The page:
Our splaces in NYC transform into a canvas upon which fascinating encounters and experiences materialize. Sometimes they transcend beyond the physical space and take us to unexpected realms. This Friday, Fulbright NY hosted an invite-only Salon in a beautiful SoHo based loft with this year’s Alumnus-in-Residence Keith Ellenbogen and his collaborator, Dr. Merry Camhi. They discussed their current project, which raises awareness to New York’s underwater life, aiming to show the vibrant density of life we tend to never consider.
Our magazine is delighted to feature Ellenbogen’s work, with images taken as part of his U.S. Fulbright Fellowship in 2006-07 in Malaysia.
To inspire your way into the gray December weather, here are some moments he captured while most of us were absorbed in our urban concrete jungle:
At a depth of 55 ft, the tube from which these two tufts of tentacles spiral is just 1 cm in diameter. The great number of tentacles provide a large surface area for filter feeding and respiration.
Protula magnifica uses its radiole to filter out small drifting organisms, which it directs toward its mouth, located at the center of the crown. When it is disturbed, it can quickly pull in its radiole into the tube
Within the beautiful and vibrant turquoise colored water an adult Green Sea Turtle (Chelonia mydas) slowly swims over healthy coral reef seascape covered with hard and stony corals; Sipadan Island, Malaysia.
Green Sea Turtles are listed by IUCN and CITES as an endangered species.
These women are referred to as ‘Sea Gypsies’ or Bajau Laut — a group of nomadic sea faring people who spend their entire lives on small boats off the remote islands surrounding Southeast Asia. Their culture and traditions are intricately connected with the marine environment and the challenges of adapting to a rapidly changing world.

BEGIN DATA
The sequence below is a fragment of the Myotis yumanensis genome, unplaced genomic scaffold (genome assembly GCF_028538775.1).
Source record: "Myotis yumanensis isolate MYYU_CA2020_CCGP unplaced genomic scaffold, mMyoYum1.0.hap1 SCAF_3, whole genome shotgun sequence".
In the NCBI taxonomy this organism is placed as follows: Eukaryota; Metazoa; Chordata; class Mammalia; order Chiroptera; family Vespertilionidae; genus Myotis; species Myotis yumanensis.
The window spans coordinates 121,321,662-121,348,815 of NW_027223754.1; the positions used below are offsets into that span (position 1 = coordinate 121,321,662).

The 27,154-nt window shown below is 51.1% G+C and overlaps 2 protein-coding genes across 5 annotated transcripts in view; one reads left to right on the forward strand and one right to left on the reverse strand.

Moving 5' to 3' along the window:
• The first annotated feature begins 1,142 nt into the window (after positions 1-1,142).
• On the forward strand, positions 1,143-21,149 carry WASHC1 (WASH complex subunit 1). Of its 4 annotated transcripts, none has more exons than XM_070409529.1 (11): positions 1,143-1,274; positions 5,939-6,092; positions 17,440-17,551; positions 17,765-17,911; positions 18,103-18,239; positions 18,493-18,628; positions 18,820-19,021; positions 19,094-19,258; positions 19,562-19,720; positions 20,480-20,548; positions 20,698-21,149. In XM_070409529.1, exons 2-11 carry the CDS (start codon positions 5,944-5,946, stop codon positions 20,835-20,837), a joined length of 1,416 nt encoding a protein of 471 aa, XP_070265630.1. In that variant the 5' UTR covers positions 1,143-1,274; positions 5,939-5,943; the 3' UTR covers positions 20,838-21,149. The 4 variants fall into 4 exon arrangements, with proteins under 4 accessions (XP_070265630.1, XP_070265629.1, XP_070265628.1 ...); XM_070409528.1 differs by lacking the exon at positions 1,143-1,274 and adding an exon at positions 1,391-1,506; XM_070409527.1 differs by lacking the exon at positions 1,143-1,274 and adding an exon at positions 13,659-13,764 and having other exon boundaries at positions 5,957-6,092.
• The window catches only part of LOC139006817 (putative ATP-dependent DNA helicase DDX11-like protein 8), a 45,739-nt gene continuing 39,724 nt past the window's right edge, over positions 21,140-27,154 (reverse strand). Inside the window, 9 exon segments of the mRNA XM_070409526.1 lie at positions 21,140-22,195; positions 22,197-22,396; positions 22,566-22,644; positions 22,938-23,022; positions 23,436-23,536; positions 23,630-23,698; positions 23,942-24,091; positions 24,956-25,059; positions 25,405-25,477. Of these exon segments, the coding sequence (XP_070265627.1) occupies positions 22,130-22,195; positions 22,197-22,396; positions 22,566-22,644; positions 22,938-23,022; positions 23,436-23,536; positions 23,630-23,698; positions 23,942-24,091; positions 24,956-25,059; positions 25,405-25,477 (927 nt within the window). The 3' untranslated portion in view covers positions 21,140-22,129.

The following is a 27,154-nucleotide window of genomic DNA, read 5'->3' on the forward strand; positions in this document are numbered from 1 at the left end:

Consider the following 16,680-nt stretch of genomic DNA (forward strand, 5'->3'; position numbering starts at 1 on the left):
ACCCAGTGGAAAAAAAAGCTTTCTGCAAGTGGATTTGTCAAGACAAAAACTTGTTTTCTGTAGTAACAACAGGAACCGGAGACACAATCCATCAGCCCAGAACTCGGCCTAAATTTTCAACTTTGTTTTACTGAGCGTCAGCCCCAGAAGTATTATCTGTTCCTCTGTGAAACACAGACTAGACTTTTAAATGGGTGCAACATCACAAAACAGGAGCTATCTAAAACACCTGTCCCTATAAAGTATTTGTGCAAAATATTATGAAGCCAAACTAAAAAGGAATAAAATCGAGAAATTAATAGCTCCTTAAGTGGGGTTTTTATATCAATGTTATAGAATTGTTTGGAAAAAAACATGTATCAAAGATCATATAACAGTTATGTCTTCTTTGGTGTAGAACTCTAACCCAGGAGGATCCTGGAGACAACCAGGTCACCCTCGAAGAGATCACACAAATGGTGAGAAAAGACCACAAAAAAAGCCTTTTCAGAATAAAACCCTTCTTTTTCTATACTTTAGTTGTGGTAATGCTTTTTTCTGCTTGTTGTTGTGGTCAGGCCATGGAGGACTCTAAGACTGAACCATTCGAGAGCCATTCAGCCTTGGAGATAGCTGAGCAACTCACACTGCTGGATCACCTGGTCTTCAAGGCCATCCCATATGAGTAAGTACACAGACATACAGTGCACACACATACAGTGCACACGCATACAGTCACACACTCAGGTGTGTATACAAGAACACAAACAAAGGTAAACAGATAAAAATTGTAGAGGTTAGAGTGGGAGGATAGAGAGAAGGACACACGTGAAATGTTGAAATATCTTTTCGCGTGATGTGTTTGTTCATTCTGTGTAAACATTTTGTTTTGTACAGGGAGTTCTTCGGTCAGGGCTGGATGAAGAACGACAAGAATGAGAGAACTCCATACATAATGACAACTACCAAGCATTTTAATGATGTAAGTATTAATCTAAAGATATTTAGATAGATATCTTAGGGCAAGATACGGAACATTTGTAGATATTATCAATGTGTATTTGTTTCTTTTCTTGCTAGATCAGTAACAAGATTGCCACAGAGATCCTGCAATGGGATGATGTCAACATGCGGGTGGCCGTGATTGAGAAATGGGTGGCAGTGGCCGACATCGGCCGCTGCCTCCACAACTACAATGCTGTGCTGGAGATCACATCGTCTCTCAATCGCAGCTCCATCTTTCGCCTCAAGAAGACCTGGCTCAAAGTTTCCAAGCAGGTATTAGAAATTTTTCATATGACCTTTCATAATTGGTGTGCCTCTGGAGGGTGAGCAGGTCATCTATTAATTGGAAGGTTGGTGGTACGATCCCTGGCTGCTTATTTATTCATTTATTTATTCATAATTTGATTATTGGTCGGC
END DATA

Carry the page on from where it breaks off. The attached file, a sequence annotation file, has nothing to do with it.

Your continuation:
A close-up view of a slow moving Common Lionfish (Pterois Volitans) within the coral reefs of Raja Ampat, Indonesia. Lionfish have long, delicate, “feather-like,” reddish-brown pectoral fins and venomous spiky fin rays. Lionfish are native to the Indo-Pacific region.
Environmental Threats: Within the Atlantic Ocean and the Caribbean Sea the Lionfish are an invasive species.
With its tail curled around the branch of the sea fan, Hippocampus denise has mastered the art of camouflage by imitating the light orange color, and smooth texture of the gorgonian sea fan it in habitats (Acanthogorgia sp.) and (Annella sp.). This species of gorgonian sea fans have the ability to fully retract their coral polyps.
Hippocampus denise is extremely small (1.5 cm) and difficult to find within the branches of the sea fan.
Keith Ellenbogen is also a Senior Fellow with The International League of Conservation Photographers (iLCP), a Fellow with the Explorers Club, and an Assistant Professor of Photography at FIT/SUNY.